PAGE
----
Science and the Carbon Market

Sunday, March 29th, 2009

Science and the Carbon Market

With the change of U.S. administrations, there is renewed discussion of climate change policy. Ideas at the forefront are environmental pollutant markets and tax-based controls. The market-based approach, called cap and trade, is posed in opposition with the tax-based approaches. This polarization is not a useful or correct way to advance policy.

The advocacy of a cap and trade market follows from the success of the sulfur market, which controls acid rain. The amount of pollutant that can be tolerated is informed by scientific investigation. This leads to a “cap” on the amount. (more…)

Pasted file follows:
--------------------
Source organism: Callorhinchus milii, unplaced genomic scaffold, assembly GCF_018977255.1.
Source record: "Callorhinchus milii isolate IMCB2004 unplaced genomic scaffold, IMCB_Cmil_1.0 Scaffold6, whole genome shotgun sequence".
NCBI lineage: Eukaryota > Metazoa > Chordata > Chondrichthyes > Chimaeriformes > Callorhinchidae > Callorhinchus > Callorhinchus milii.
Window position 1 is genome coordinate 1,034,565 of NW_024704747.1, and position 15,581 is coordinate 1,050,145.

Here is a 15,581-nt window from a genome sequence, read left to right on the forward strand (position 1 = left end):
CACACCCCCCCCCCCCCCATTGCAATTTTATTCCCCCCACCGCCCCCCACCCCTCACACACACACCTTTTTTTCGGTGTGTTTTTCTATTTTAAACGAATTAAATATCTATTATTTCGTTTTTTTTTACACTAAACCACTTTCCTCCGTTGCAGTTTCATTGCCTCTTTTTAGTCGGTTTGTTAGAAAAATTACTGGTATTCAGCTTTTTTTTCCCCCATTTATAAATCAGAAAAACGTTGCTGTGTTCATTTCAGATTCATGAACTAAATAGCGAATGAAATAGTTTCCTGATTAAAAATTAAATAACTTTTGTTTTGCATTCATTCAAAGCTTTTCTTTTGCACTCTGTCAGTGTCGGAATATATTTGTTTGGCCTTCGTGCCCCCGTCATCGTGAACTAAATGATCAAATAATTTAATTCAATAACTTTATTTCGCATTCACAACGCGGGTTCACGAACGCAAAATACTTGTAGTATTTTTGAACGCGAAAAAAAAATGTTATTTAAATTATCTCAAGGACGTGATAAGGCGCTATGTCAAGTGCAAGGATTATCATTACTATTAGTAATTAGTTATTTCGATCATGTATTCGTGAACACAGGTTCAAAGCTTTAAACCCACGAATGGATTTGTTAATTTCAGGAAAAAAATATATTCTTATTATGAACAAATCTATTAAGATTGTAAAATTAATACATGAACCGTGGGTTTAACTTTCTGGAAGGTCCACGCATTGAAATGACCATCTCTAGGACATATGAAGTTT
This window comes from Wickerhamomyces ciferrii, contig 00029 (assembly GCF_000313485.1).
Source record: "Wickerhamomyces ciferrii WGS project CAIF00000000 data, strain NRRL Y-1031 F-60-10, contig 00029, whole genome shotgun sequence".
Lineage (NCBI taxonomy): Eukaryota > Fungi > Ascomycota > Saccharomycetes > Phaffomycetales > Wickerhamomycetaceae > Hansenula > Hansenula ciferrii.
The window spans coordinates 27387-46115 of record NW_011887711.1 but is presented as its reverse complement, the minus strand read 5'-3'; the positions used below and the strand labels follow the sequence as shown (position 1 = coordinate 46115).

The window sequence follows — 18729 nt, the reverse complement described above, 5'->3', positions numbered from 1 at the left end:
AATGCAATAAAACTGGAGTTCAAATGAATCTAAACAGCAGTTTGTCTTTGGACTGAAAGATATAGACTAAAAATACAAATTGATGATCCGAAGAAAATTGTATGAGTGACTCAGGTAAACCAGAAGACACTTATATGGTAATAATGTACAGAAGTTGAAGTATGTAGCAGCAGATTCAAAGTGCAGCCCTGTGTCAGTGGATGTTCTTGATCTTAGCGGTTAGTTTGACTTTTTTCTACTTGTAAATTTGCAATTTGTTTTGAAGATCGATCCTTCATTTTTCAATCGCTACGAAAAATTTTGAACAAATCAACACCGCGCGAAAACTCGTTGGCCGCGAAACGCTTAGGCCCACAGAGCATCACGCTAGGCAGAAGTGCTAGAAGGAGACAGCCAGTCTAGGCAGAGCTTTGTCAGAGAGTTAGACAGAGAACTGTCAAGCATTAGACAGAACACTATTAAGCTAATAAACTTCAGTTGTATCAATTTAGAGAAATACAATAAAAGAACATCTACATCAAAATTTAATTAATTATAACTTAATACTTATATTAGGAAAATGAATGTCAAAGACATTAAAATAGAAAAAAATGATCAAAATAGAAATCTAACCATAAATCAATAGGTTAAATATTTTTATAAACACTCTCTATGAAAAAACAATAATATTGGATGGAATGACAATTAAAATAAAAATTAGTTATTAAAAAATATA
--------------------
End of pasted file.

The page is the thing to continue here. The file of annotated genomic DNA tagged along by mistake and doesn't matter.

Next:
Science, Belief and the Volcano:

Sunday, March 8th, 2009

Science, Belief and the Volcano:

In January 2008 there was an article in the National Geographic called the The Gods Must Be Restless. The author, Andrew Marshall, describes Mbah Marijan, who has the job of satisfying the ogre that inhabits the volcano Merapi in Indonesia. The volcano is about to explode, the government has ordered an evacuation and Marijan is not convinced. Quoting the article:

“The alerts are merely guesses by men at far remove from the spirit of the volcano. The lava dome collapse? ‘That’s what the experts say,’ he (Marijan) says, smiling. ‘But an idiot like me can’t see any change from yesterday.’ ” (more…)